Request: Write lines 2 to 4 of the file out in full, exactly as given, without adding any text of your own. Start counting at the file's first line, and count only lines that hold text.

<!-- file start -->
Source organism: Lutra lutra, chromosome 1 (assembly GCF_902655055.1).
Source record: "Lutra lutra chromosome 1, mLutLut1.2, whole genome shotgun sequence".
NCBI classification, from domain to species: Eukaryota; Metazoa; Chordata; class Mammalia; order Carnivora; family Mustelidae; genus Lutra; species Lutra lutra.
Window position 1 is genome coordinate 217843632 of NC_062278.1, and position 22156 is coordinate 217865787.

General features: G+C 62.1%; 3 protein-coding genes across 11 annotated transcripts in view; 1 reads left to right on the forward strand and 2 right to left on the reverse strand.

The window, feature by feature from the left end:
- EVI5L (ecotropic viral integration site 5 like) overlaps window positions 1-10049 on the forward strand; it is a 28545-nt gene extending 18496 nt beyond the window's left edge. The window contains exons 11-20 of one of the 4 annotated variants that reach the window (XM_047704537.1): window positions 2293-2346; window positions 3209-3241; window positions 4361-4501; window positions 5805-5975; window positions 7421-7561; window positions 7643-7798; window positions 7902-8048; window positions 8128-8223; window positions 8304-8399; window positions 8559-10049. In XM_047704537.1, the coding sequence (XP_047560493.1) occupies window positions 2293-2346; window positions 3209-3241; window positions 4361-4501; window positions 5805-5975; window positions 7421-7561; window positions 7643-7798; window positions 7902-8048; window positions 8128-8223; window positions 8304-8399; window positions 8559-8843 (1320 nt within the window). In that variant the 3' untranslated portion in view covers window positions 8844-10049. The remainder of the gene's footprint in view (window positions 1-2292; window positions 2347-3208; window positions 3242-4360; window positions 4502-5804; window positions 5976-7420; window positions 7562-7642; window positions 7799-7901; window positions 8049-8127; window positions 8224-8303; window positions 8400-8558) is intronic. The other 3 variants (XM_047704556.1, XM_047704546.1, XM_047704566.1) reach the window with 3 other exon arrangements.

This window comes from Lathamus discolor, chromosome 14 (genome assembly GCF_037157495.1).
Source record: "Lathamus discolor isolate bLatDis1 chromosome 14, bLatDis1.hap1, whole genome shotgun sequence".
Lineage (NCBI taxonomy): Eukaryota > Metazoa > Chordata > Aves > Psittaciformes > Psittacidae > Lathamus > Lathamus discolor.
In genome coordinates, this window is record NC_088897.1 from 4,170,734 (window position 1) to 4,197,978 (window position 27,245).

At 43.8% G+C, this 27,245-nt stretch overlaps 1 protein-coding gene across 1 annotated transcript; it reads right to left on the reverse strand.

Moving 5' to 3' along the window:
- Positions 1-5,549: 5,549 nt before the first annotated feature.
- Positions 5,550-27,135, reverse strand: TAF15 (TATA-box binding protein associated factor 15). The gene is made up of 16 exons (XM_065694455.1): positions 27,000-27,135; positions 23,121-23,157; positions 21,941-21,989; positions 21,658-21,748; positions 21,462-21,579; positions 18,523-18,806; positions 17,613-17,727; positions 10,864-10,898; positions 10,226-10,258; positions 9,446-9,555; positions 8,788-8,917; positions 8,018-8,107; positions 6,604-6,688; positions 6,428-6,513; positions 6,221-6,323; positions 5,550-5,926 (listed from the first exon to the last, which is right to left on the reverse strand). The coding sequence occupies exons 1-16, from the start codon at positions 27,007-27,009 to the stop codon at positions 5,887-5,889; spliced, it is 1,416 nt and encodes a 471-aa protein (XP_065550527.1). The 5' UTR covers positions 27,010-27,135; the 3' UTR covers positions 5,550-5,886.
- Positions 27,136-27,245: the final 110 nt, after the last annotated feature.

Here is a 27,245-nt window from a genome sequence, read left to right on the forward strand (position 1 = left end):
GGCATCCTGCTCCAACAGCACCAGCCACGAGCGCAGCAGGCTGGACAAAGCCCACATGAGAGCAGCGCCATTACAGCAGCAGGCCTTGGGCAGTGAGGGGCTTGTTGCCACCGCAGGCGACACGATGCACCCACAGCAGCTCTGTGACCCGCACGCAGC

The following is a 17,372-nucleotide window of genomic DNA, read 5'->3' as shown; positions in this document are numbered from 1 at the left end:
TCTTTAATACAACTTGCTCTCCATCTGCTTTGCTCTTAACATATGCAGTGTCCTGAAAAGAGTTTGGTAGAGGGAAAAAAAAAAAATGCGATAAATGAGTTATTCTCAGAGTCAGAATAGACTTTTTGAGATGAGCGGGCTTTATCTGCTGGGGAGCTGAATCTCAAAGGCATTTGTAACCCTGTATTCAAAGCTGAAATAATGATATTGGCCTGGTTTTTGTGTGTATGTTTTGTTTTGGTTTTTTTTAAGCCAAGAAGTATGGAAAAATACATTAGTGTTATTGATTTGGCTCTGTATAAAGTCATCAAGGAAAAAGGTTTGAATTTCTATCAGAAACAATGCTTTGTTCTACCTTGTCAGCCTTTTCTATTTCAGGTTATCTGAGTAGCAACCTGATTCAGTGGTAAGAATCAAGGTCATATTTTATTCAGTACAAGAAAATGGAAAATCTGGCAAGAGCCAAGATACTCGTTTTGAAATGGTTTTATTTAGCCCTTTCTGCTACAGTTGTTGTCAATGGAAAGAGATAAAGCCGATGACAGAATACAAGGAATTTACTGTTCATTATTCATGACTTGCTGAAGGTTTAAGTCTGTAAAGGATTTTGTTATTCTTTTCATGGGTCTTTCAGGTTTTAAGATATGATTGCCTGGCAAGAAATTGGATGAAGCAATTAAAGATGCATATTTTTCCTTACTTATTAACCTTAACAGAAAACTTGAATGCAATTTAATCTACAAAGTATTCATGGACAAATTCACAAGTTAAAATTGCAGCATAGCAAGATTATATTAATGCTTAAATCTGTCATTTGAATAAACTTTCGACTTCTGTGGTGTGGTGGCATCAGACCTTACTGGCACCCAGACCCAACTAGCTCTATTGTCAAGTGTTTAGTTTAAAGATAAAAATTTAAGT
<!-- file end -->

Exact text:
Source record: "Lutra lutra chromosome 1, mLutLut1.2, whole genome shotgun sequence".
NCBI classification, from domain to species: Eukaryota; Metazoa; Chordata; class Mammalia; order Carnivora; family Mustelidae; genus Lutra; species Lutra lutra.
Window position 1 is genome coordinate 217843632 of NC_062278.1, and position 22156 is coordinate 217865787.